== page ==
The construction not only made the site more easily accessible with a four to one slope on many streambanks, but rehabilitated the stream for the fish that live there. The stream itself was graded, with professionals wading out in the waters to measure progress in sculpting the appropriate depth of the river with a backhoe. Large rocks and strategically placed weirs were placed for fish shelter, and the grade was lowered on one of the oxbows in the stream. 
“The stream is in far better shape for the future now,” Warren added. “It is really fun and rewarding to see something happening with your estate planning. The Shuros’ established the funds, which have grown since their inception. There are planning activities underway to continue improvements on North Bear Creek further downstream in the next few years. Their plan is to continue fund-raising for the endowment and contribute 45 percent of their final estate to the funds after they have passed.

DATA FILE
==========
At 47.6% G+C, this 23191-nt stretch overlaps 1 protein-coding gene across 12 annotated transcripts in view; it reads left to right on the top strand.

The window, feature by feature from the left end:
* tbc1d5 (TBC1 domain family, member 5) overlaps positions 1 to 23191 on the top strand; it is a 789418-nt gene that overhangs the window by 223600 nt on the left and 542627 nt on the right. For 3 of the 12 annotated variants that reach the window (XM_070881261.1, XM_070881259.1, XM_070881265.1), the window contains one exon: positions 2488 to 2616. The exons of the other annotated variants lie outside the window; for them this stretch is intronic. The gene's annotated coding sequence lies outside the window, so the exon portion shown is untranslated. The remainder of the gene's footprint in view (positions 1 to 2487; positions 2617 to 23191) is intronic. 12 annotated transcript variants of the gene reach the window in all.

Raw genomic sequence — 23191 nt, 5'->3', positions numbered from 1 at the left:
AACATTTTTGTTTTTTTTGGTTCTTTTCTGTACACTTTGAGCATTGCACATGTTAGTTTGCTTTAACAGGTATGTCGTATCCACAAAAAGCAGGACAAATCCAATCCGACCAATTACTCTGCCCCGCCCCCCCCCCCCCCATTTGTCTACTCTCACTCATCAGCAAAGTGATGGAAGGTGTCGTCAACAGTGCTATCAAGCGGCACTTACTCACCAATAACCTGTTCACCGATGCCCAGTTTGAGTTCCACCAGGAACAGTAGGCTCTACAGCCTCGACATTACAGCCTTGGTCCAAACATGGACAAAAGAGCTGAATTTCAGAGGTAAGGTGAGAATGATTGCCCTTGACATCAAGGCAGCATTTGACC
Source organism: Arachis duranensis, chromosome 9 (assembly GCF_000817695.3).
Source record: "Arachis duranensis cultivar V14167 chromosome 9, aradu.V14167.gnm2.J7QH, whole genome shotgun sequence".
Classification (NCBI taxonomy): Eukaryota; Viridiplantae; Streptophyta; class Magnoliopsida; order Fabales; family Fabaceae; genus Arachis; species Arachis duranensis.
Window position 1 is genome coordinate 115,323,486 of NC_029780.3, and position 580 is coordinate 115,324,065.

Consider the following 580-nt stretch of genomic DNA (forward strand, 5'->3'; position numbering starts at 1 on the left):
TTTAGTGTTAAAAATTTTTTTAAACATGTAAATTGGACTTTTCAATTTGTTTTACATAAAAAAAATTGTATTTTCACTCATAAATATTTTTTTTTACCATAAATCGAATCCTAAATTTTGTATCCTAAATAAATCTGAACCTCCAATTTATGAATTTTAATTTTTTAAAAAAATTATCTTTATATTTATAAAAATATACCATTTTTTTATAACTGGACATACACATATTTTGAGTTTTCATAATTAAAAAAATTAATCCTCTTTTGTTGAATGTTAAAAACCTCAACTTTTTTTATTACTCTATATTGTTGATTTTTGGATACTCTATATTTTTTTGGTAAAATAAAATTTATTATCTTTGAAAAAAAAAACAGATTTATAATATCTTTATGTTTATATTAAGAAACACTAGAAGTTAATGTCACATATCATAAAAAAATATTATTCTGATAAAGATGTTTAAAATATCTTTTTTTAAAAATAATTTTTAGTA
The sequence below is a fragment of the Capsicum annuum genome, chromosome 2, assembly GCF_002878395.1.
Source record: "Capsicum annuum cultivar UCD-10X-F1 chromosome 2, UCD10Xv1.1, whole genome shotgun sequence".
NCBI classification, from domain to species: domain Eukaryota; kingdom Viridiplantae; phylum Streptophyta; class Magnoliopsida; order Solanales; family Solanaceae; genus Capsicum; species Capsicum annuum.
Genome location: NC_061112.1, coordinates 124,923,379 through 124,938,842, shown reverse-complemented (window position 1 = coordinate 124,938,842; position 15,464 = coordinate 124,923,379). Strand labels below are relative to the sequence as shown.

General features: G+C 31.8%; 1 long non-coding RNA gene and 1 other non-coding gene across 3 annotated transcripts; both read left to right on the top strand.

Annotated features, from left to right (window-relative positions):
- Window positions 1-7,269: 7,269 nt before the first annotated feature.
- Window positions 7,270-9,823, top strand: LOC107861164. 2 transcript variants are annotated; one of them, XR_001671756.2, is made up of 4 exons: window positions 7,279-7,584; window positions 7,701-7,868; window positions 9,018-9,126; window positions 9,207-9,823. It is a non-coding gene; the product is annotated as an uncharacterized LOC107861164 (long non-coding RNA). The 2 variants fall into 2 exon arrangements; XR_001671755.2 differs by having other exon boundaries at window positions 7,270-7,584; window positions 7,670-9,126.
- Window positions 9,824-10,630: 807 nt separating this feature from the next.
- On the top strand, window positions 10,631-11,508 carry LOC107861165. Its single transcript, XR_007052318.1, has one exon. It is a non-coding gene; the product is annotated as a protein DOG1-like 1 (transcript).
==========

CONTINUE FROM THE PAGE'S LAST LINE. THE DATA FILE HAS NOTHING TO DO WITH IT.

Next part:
Driving their charitable efforts was the loss of their daughter in 2014, at age 28. Their daughter, Kesley, was diagnosed with Batten Disease in 2002, a progressive, degenerative neurological disease with no cure. “Over the course of the years, we’ve helped raise hundreds of thousands of dollars for Batten disease research and support,” said Warren. “She’s a big reason we want to keep giving back.” 

Buffalo bur oak tree
Additional fundraising efforts stem from a fallen bur oak tree from the Shuros’ property.